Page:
Raising ‘locked’ prices

One recent example shows how the promise of some supermarket promotions isn’t always kept.

Coles announced last year it had “locked” prices on a range of items.

But consumer group Choice found the retailer had then raised these prices earlier than it promised.

Coles conceded there were 20 “locked” items where prices were raised, including Corn Flakes, barbecue briquettes, dishwashing tablets, and thickened cream.

Choice campaigns director Rosie Thomas says Coles has started refunding people who shopped online or have Flybuys accounts.

“But there will still be a large number of consumers who bought these products in store. Unless they show up with receipts, they’re not going to get refunds,” she says.

Despite having misled consumers Coles was not fined or sanctioned.

Coles CEO Leah Weckert says the company’s worked on its processes to ensure it doesn’t happen again.

“We have refunded substantially more than what the benefit was to Coles from the increase in price,” Ms Weckert says.

Landbanking

One of the key tactics the big two use to fight off competitors is through controlling land.

They scour the country and buy up sites years before they even get approvals to build.

If they get the green light, it’s a new shopping complex. If not, they’ve at least kept their rivals out.

German supermarket giant Kaufland abandoned plans to enter the Australian market in 2020.

Media reports said a lack of suitable sites was one factor.

In one growing community west of Brisbane, Woolworths has bought more than 6 hectares of land over 11 years. But an actual supermarket is still years away.

Woolworths CEO Brad Banducci says it’s not about keeping out competitors.

“It’ll be … we need a store in a new area and so you’ll buy some land and wait for the community to start moving into the area.”

Dark stores

Your last grocery delivery or click-and-collect order may have come from a dark store.

These look like normal supermarkets, with aisles, a deli, and a bakery, but instead of customers, there are dozens of staff filling orders.

But conditions aren’t always like a normal supermarket.

On a recent stifling day, temperatures inside this Sydney dark store hit 34 degrees Celsius.

“Every summer there’s people who feel dizzy, every summer there’s people whose sweat’s just dripping off them and they want to sit down, but you get a 15-minute break in a five-hour shift,” Ana Robertson, who works at this dark store, says.

Workers gathering items for online orders are timed, and there are targets set.

“There is an industry-standard of a pick rate of about 180 items per hour. Our warehouse, particularly during busy periods, will push you to go above and beyond that, which might be 210, 220 [items per hour],” Ana says.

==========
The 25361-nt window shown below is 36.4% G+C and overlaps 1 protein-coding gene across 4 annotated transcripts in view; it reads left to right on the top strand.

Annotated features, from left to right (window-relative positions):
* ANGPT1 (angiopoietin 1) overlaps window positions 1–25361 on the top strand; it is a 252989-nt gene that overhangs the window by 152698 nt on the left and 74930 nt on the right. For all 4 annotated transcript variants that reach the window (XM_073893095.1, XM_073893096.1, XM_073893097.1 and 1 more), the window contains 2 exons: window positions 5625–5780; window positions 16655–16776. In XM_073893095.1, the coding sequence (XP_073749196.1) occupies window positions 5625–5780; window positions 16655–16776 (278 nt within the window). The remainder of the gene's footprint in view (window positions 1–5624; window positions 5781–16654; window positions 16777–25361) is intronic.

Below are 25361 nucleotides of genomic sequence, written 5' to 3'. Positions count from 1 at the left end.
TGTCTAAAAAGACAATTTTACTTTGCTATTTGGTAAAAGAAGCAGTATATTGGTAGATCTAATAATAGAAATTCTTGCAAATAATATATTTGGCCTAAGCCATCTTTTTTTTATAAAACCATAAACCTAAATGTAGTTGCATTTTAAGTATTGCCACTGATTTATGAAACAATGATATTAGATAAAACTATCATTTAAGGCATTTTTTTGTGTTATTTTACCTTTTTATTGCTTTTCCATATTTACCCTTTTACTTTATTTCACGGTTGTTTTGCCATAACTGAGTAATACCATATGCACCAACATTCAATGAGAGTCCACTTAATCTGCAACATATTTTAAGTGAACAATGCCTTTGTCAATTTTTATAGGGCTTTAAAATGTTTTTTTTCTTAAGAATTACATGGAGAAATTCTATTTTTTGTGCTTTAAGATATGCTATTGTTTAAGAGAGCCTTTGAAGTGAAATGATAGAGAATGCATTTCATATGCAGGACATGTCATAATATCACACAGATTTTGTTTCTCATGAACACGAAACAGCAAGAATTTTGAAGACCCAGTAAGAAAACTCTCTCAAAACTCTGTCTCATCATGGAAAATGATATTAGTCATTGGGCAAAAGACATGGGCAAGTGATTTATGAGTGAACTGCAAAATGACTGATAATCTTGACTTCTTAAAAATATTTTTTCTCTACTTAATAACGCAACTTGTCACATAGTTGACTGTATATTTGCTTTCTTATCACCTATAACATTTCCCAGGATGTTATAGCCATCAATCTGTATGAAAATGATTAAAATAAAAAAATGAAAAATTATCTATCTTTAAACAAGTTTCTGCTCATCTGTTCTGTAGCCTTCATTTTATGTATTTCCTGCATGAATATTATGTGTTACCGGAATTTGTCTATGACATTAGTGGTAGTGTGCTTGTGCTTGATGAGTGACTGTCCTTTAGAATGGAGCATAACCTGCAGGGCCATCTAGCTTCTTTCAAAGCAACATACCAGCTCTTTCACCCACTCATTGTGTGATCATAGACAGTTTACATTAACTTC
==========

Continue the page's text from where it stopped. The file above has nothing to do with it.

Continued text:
She says in the past, the names of pickers who were falling behind were displayed in red for staff to see.

Coles CEO Leah Weckert says “team member safety is absolutely crucial”.

Coles said in a statement it’s put in place a number of measures to help employees on hot days, including providing them with chilled neckties.

Squeezing farmers

Fruit and vegetables are crucial for getting shoppers through the front door at Coles and Woolworths.

Jeremy Griffith, who sits on the horticulture council at the National Farmers Federation, says when it comes to negotiating prices, the big two hold all the cards.

“The retailers are acutely aware of this issue and they can leverage it, they can exploit it … offering very super, super low prices to the growers knowing full well that at the end of the day, the grower has almost no choice but to accept.”

Third-generation cherry farmer Michael Cunial was one of those growers. He’s now getting out of the industry.

“We’re at the mercy of them. We’re price takers. So the profit just isn’t there anymore,” he says.

“There’s a huge, huge imbalance. Supermarkets are making these multi-billion-dollar profits and growers are losing money.”

Coles CEO Leah Weckert says farmers do have other options, like selling to independent grocers, the food service market or the export market.

“We work closely with our suppliers because we know our suppliers have to be successful for us to be successful,” she says.

Will anything change?

Politicians from all sides are now talking about taking on the supermarket duopoly.

Multiple inquiries and reviews have been called into the sector, including:

A Greens-led senate inquiry into price gouging

A 12-month ACCC inquiry into pricing

The Food and Grocery Code of Conduct, a voluntary code between suppliers and retailers, is being reviewed

Queensland’s parliament is holding its own inquiry into grocery prices

Some are clear about what needs to change.

Former ACCC boss Rod Sims says Australia needs tougher merger laws.

That would allow the watchdog to curtail Coles and Woolworth’s ability to gobble up rivals, buy land and move into other industries.

“I think there’s no doubt … if you want consumers to pay less for goods in supermarkets, change the merger laws,” he says.

The Greens, who are chairing the upcoming Senate inquiry into supermarket prices, are exploring more radical change, including breaking up Coles and Woolworths.

“The acid test on the Prime Minister is not going to be what reviews or what processes he’s prepared to put in place. It’ll be what action he’s prepared to take,” inquiry chair and Greens Senator Nick McKim says.

Want to know more about how Coles and Woolworths operate? Check out Four Corners’ full investigation into the duopoly on ABC iview.